Wednesday 24 April 2013

Counting the canines

Well, well, well. What has India come to. In the next few months officials of  a prominent State will be saddled with the onerous responsibility of  counting the genital organs of sterilised canines.
Though this strange may not entirely be in the line of duty, the officials will have no go but to start counting once payments for sterilization of dogs starts.
This bizarre count will soon take place in Haryana, one of the many states of India. Counting is important because payment will depend on the number of dogs   sterilised and the best and one hundred percent accurate manner of countings is by physical checking.
Thus the payment will depend on the number of sterilization of cannines undertaken and mere filing up of forms or reeling of numbers would not do. This strange move by Haryana is part of a comprehensive scheme to control the population of stray dogs in the state and also ensure accountability by a society which will be exclusively in charge of  the sterlisation programme.
Under the scheme, a Society for Stray Canine Birth Control will soon be set up. Officials of the society will include government functionaries and representatives of animal welfare organisations,   animal health officials and others. They will set up inspection teams that will verify and count genital organs of the sterilised dogs.
The responsibility of sterlising the dogs has been handed over to the State's Department of Animal Husbandary. Once the canines are sterlised, the genital organs will be preserved in formalin solution for the society's inspection team to physically count and verify.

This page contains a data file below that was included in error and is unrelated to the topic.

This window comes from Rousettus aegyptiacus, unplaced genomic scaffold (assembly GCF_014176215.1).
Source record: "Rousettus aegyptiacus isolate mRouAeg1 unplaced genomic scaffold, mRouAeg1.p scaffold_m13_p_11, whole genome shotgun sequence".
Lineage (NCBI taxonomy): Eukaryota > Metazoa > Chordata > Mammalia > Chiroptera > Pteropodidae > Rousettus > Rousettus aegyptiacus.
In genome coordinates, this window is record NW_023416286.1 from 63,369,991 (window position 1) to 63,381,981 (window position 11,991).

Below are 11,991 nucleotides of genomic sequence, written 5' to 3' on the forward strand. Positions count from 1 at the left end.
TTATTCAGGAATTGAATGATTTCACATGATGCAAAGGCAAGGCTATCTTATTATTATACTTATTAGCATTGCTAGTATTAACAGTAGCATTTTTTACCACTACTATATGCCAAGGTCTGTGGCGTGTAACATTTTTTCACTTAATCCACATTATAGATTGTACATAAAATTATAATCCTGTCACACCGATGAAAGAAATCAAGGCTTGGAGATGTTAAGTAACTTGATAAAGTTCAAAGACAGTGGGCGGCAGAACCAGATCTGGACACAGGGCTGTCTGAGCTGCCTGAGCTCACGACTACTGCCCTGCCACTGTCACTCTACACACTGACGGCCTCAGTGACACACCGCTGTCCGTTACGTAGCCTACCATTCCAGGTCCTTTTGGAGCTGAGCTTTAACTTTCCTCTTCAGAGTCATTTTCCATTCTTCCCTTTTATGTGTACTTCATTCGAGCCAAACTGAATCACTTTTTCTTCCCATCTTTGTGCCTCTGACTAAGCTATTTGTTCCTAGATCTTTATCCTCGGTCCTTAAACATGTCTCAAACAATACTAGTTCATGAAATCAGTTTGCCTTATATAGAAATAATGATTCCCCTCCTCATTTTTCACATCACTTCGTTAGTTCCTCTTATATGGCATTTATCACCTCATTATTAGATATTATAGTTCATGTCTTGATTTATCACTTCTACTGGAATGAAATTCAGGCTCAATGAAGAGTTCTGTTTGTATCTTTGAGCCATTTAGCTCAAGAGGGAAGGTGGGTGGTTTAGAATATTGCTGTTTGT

The municipalities will be asked to release money based on the number of genital organs counted. No payments will be made till then.
The society in each civic area will be headed by commissioners of municipal corporations, deputy commissioners and sub-divisional officers. They will be supported by representatives from the public health department, the animal welfare department, veterinarians, the district Society for Prevention of Cruelty to Animals (SPCAs) and other officials.
This scheme was approved by Haryana Chief Minister Bhupinder Singh Hooda recently after he and his Cabinet colleagues were inundated with increasing complaints of stray dogs creating menace in the state and attacking humans.
The Haryana Government has asked municipalities to set up dog catching teams and if this is not feasible, engage private contractors to catch stray dogs and sterilise them.
The municipalities, in turn, will arrange dog vans with ramps for the capture and  transportation of stray dogs, along with two trained dog catchers. On its part, the animal husbandry department will set up dog sterilisation centres, which will include minor operation theatres (OT) and post-operative recovery rooms for the canines.
Once the dogs are sterilised and immunized against rabies, they  will be kept in kennels for post-operative care, feeding and management till they are fit for release.
Now the question is whether Karnataka too will follow the Haryana model. There have been increasing stray dog attacks in Bangalore and it remains to be seen whether the civic body in Bangalore will go in for such checks to make sure that NGOs which sterlise cannines do their job satisfactorily.
There have been cases filed in the High court of Karnataka seeking judicial sanction to eliminate stray dogs. The High Court has been told of the increasing stray dog menace in Bangalore and the failure of the Bruhat Bangalore Mahanagara Palike (BBMP) in taking remedial measures.
A few years ago, the Karnataka Lokayuktha had ordered elimination of stray dogs and this had also been challenged in the High Court by animal rights organisations.  
Meanwhile, the BBMP has shifted the blame on NGOs saying that they are no longer in the field of sterlisation of dogs and if anyone has to be blamed it is the NGOs. The  BBMP says it got 69,149 stray dogs vaccinated or sterilised in 2010-11, while 93,447 dogs were sterilised in 2011-12.

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